260 The History of Wake Forest
Although Wake Forest was included in the John Templeton Foundation’s 1997–
1998 Honor Roll for Character-Building Colleges, Playboy came to Winston-Salem
in April to recruit female students to appear in an October feature, Women of the
ACC. A similar recruitment had last occurred in 1989. Fourteen Wake Forest women
showed up for the initial interview; three had never seen the magazine.
At its annual meeting in November, the Baptist State Convention of North Caro-
lina passed a resolution expressing “displeasure” with alcohol sales at Shorty’s and
calling for a re-evaluation of the convention’s relationship with Wake Forest.
The Student Life Committee (SLC) reported in October that the campus envi-
ronment for gay and lesbian students was “tough.” At best, it was unsupportive; at
worst, hostile. The University Trustees had passed an amended antidiscrimination
policy in April 1997, including protection against discrimination based on sexual ori-
entation. The SLC found, however, that not all Wake Forest publications documented
the policy. In addition to including the Trustee amendment in University publica-
tions, the SLC recommended:
1. discussion of sexuality in community-building dialogues, starting with orientation;
2. construction of a website containing realistic scientific information on sex-
ual orientation, such as the one produced by the American Psychological
3. a statement about the climate for gays and lesbians at Wake Forest;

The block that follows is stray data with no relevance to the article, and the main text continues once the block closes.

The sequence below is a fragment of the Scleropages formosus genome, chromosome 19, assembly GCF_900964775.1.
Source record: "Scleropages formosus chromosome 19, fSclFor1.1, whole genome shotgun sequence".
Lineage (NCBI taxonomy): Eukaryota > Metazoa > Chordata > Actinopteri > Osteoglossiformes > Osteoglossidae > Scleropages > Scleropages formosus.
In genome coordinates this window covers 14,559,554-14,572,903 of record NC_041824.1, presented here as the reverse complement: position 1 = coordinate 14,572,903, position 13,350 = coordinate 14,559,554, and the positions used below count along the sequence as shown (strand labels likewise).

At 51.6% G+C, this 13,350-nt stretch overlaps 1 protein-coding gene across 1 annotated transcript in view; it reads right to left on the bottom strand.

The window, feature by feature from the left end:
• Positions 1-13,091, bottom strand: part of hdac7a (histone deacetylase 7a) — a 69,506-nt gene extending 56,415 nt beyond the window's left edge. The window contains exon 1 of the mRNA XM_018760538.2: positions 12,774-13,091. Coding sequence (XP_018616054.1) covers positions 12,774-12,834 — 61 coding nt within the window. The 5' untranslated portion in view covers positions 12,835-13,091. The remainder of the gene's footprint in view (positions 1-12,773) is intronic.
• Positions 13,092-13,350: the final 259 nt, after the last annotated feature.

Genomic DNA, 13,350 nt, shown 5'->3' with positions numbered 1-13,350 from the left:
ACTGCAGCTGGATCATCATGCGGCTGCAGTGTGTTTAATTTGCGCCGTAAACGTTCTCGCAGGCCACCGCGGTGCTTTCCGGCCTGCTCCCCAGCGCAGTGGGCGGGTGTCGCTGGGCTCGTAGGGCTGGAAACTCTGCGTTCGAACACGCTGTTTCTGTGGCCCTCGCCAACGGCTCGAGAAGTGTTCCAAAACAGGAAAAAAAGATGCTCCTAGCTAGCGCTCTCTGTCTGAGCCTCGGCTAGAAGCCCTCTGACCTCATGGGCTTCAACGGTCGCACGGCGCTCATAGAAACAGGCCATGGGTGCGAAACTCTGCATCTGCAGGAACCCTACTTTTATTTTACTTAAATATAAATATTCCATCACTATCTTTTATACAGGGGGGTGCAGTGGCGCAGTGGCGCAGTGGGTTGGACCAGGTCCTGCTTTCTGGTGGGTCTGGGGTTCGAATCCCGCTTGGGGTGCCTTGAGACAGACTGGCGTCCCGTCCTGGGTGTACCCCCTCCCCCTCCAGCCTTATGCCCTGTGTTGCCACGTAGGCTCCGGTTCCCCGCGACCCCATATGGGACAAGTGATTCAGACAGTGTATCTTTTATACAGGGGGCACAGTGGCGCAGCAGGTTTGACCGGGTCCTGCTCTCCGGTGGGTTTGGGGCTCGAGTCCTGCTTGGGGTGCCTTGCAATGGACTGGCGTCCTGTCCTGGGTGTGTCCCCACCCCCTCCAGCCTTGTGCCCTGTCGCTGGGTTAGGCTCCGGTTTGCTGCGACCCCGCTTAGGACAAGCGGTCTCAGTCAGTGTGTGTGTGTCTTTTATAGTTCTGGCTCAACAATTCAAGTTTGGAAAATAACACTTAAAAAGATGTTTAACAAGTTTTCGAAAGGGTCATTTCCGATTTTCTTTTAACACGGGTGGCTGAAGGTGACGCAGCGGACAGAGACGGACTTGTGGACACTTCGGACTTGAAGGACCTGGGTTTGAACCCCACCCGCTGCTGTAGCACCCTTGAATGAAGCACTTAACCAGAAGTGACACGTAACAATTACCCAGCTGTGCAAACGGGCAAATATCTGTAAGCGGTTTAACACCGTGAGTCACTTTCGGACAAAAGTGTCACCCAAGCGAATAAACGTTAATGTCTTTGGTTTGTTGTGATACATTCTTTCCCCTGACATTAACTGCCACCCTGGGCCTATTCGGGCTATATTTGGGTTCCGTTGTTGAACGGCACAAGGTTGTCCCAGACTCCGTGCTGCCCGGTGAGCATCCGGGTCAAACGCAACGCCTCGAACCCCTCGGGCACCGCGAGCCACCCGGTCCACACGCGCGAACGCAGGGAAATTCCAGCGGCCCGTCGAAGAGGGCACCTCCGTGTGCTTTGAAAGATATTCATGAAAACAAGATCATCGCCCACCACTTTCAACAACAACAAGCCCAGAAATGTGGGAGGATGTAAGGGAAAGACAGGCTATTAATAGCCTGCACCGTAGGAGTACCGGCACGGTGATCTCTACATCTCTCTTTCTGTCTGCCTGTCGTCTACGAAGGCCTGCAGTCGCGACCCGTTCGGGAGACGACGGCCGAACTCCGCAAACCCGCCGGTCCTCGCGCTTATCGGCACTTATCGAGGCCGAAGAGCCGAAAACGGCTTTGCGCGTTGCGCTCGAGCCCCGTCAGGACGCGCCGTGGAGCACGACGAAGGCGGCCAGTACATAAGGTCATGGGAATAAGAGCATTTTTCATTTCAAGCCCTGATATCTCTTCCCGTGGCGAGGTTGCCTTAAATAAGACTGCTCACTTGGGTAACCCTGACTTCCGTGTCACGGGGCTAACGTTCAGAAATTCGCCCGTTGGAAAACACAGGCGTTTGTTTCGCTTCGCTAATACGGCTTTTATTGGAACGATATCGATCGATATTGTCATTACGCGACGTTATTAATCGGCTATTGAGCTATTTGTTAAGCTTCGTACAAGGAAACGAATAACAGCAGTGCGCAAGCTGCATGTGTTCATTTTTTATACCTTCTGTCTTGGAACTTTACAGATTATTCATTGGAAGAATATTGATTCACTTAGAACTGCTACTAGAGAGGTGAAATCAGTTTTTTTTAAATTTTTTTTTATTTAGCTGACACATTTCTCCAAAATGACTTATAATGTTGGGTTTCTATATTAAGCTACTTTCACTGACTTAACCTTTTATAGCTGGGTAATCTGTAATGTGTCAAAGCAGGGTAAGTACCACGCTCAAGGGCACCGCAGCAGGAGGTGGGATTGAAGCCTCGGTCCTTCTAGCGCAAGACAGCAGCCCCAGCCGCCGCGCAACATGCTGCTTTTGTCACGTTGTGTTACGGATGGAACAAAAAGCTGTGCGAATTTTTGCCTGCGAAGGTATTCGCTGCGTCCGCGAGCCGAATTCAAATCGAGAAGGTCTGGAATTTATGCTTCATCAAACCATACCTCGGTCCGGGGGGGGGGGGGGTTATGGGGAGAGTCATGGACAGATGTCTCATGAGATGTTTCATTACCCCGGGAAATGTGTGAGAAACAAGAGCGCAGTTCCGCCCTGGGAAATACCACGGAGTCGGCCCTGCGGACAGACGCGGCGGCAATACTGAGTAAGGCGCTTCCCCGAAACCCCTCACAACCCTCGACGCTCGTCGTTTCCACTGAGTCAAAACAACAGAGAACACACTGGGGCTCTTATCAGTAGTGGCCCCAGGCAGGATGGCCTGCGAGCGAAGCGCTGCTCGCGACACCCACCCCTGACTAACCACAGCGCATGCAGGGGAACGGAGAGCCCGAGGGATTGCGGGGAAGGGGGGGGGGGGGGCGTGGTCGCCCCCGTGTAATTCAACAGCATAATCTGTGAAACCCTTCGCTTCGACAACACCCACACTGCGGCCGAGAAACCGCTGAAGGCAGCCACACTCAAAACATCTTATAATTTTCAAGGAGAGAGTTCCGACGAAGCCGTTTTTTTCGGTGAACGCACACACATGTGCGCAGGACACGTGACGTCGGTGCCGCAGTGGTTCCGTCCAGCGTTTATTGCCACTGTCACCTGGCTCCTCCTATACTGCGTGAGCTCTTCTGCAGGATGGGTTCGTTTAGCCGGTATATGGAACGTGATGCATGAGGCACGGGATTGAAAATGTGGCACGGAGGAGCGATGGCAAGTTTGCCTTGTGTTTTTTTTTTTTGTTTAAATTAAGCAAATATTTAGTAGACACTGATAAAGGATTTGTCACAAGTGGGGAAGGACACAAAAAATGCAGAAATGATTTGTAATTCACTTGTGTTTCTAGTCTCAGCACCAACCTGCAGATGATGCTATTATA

4. a list of student and faculty role models with diverse sexual orientations;
5. a list of individuals and organizations on campus whom gay and lesbian
students could seek out, if needed.
Vice President Ken Zick assured Perry Patterson (Economics), the faculty adviser for
the Gay and Lesbian Association, that the proposed website would be finished by
the end of the academic year and that he and his staff in Student Life would work
to improve the campus atmosphere. Physically disabled students also raised campus
consciousness about their problems; stairs were especially problematic.
Meanwhile, GALA (Gay and Lesbian Awareness) held its first Pride Week in
April. Members blanketed the campus with chalk messages and flyers, sponsored
speakers, and hosted other events to introduce their needs to the campus community.
The marching band was left without a practice field due to the construction of
Polo Residence Hall. At first, it practiced on Poteat field, but this location was also
used for intramural sports, so the band finally moved to Davis field, which sloped
downward but provided more exposure to fellow students.
The state conference of Amnesty International was held in the Benson Uni-
versity Center on February 20–21. The theme was “cultural relativism.” Before the
group visited campus, first-year law student Ed Shlikas went on a hunger strike in
early January and sued the University for $125 million in punitive and compensa-
tory damages because he felt professors treated first-year law students without the
appropriate courtesy and respect. After three weeks, he was escorted off campus on
January 27 and given a trespassing warning not to return because he was no longer a
student in the law school.
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